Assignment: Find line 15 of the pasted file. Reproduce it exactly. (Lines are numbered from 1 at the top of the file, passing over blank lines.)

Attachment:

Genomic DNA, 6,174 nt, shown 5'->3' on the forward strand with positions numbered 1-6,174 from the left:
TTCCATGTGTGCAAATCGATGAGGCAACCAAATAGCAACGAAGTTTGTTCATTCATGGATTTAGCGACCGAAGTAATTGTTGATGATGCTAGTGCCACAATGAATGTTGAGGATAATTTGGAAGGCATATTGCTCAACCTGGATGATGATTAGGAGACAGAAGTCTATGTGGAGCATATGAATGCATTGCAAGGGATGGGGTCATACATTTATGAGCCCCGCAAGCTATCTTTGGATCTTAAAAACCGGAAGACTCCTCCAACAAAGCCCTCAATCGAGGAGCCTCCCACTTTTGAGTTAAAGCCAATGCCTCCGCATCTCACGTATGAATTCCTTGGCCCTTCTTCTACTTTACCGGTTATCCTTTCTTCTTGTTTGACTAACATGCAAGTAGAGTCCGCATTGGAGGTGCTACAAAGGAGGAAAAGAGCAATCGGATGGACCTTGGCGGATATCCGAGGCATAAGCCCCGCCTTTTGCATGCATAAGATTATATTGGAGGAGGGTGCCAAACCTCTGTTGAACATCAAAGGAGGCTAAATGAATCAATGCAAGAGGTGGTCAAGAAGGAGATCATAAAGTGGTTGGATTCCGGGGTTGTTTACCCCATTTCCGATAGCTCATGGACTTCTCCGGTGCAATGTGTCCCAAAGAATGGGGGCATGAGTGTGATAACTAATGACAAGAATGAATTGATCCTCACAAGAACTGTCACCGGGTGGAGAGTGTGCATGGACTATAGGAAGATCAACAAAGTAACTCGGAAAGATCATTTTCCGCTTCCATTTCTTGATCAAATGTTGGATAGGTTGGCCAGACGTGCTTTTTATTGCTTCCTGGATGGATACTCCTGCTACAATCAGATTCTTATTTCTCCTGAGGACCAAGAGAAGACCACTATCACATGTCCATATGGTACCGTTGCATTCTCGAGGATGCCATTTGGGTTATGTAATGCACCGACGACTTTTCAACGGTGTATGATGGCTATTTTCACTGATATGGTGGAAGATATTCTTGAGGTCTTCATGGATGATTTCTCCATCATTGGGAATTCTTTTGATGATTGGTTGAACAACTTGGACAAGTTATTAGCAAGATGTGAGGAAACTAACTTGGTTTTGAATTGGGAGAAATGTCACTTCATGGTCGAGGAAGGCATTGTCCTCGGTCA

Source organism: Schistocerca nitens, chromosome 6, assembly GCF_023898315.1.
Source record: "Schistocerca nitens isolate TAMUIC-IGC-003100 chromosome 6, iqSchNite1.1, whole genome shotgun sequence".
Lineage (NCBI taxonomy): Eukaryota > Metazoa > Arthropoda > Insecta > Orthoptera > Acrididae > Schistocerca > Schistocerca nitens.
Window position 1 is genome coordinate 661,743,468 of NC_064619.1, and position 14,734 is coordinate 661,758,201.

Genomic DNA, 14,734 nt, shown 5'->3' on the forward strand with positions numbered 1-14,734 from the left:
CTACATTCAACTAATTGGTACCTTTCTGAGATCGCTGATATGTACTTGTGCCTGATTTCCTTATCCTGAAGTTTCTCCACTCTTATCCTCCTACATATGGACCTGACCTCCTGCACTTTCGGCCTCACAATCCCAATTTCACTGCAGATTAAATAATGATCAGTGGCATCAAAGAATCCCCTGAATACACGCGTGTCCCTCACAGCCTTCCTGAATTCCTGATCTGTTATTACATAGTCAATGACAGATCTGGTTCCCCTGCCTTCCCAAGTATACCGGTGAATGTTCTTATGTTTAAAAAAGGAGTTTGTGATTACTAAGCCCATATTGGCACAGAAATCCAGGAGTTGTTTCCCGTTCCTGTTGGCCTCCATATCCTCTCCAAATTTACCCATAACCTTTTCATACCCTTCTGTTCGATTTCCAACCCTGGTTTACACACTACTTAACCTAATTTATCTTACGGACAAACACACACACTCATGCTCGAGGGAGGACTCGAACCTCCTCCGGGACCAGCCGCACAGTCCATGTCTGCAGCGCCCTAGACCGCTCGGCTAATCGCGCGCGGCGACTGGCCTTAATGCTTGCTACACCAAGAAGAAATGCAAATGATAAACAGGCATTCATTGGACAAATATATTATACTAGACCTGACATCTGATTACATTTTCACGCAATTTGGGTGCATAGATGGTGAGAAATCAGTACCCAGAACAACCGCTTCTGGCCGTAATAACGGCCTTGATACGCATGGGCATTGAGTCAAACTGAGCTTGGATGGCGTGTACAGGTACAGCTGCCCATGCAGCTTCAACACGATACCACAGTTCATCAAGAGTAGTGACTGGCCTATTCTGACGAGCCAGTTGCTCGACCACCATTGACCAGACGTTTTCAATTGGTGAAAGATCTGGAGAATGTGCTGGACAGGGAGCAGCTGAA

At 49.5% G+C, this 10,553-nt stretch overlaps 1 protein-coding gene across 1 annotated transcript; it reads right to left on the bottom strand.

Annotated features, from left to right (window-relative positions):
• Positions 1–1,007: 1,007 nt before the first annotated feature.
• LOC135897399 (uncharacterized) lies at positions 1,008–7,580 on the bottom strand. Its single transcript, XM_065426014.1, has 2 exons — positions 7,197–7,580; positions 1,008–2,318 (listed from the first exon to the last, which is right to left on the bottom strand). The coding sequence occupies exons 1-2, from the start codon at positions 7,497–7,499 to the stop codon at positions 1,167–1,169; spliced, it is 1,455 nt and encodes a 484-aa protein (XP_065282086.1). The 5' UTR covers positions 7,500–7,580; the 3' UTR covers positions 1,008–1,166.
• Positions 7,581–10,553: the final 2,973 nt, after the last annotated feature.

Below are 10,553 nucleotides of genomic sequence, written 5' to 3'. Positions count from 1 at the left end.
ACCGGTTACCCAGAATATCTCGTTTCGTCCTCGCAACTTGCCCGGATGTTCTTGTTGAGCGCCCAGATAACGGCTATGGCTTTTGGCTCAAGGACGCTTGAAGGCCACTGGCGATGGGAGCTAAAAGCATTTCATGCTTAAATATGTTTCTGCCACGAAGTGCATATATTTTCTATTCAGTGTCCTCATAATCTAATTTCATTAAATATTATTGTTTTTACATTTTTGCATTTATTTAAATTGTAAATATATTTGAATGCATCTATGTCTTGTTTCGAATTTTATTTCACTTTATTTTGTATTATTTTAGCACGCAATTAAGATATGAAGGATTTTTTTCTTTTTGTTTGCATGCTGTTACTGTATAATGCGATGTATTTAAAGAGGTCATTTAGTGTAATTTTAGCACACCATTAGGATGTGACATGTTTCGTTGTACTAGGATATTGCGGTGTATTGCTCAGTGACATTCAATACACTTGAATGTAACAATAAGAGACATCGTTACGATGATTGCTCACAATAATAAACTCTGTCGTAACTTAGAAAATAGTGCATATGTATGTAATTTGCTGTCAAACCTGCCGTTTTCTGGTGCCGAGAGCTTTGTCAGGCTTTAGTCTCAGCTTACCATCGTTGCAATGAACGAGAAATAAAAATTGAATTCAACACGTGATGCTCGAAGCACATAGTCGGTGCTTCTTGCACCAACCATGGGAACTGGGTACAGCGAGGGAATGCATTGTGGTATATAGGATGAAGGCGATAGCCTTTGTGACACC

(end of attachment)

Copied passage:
ACCGGTTACCCAGAATATCTCGTTTCGTCCTCGCAACTTGCCCGGATGTTCTTGTTGAGCGCCCAGATAACGGCTATGGCTTTTGGCTCAAGGACGCTTGAAGGCCACTGGCGATGGGAGCTAAAAGCATTTCATGCTTAAATATGTTTCTGCCACGAAGTGCATATATTTTCTATTCAGTGTCCTCATAATCTAATTTCATTAAATATTATTGTTTTTACATTTTTGCATTTATTTAAATTGTAAATATATTTGAATGCATCTATGTCTTGTTTCGAATTTTATTTCACTTTATTTTGTATTATTTTAGCACGCAATTAAGATATGAAGGATTTTTTTCTTTTTGTTTGCATGCTGTTACTGTATAATGCGATGTATTTAAAGAGGTCATTTAGTGTAATTTTAGCACACCATTAGGATGTGACATGTTTCGTTGTACTAGGATATTGCGGTGTATTGCTCAGTGACATTCAATACACTTGAATGTAACAATAAGAGACATCGTTACGATGATTGCTCACAATAATAAACTCTGTCGTAACTTAGAAAATAGTGCATATGTATGTAATTTGCTGTCAAACCTGCCGTTTTCTGGTGCCGAGAGCTTTGTCAGGCTTTAGTCTCAGCTTACCATCGTTGCAATGAACGAGAAATAAAAATTGAATTCAACACGTGATGCTCGAAGCACATAGTCGGTGCTTCTTGCACCAACCATGGGAACTGGGTACAGCGAGGGAATGCATTGTGGTATATAGGATGAAGGCGATAGCCTTTGTGACACC